Mark McGwire, the former Cardinal star who broke home run records while using performance-enhancing drugs, has spoken out against steroids in light of Major League Baseball’s latest crackdown against PEDs.

Speaking to ESPN's Arash Markazi at St. Louis' Busch Stadium on Monday, the Dodgers hitting coach said he wishes he never had gotten involved with steroids in the first place.

"I wish I was never a part of it," McGwire said. "Just get rid of it. If it's better to have bigger suspensions, then they're going to have to change it."

McGwire first admitted to using steroids in 2010, when he was named hitting coach for the St. Louis Cardinals. At the time, McGwire acknowledged that he was using steroids at the height of his career, when he broke baseball’s home run record in 1998. Now, he claims that he wishes there had been better safeguards to keep him from using PEDs in the first place.

"I wish there were things in place earlier," McGwire said. "They were put in in 2003 I think. I just really hope and pray that this is the end of it. Everybody, especially the players, don't want any more part of it, and I hope this is the end of it. ... I wish I was never part of it."

After taking over as the Los Angeles Dodgers hitting coach this season, McGwire says he regularly speaks to players about the harm PEDs can cause. As for penalties, he isn’t sure how harshly MLB should punish players who use steroids, but he says he’s simply glad the organization is helping put a stop to their use.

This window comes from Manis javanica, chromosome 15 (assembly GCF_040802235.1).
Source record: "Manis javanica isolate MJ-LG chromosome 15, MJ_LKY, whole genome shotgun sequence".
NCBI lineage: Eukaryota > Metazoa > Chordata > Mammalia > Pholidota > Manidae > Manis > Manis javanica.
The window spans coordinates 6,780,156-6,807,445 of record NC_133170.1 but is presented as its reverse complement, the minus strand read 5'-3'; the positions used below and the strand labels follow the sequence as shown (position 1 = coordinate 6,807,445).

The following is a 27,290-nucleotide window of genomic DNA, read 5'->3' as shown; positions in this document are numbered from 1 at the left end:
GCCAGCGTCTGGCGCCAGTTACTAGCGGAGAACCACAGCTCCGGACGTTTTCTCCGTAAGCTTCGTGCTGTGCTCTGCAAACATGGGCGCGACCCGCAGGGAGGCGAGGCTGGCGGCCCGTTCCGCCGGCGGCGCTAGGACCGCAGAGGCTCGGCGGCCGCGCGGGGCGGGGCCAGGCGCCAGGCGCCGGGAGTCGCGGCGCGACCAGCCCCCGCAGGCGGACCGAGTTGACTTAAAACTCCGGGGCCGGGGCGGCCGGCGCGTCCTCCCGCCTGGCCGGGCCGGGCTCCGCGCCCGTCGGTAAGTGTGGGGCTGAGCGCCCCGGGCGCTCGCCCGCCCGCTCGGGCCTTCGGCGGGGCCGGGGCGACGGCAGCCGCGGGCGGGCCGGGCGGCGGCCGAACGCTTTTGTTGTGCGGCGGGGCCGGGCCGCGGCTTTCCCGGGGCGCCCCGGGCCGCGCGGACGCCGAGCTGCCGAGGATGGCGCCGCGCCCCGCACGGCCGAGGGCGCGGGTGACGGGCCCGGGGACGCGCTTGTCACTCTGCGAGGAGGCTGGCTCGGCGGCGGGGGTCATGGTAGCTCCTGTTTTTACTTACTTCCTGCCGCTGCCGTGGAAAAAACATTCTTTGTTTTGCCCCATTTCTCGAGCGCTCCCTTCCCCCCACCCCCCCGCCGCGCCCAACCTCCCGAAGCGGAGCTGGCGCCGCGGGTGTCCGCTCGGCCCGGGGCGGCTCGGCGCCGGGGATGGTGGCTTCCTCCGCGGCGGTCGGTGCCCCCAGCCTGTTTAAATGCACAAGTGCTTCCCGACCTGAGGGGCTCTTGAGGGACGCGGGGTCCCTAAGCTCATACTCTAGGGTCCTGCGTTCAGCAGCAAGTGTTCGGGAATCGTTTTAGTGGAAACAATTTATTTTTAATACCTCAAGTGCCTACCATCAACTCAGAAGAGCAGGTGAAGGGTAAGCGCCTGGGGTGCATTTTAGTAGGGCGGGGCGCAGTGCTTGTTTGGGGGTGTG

"It doesn't matter what I think; I think it matters what the players think, and from what I hear every day in the clubhouse, they're just happy it's coming to an end," McGwire said. "They're happy that Major League Baseball is taking care of it and we can move forward. Hopefully this will be the end of it."

Since McGwire’s heyday, more and more MLB players have spoken out against PEDs, which McGwire welcomes.

"That's good, I think it's really good," McGwire said. "I think [Evan] Longoria said it was one of the saddest days in baseball. It is. It's really bad. I just hope it's over with and we don't have to sit here and talk about this anymore. I just pray and hope that it is."

Ultimately, McGwire acknowledged that his steroid use probably will cost him the Baseball Hall of Fame, despite his 583 career home runs.

"Unfortunately, I don't believe there will be a day that I will be in there," McGwire said. "That's OK. That's the way things are. I've dealt with it. I'm OK with it."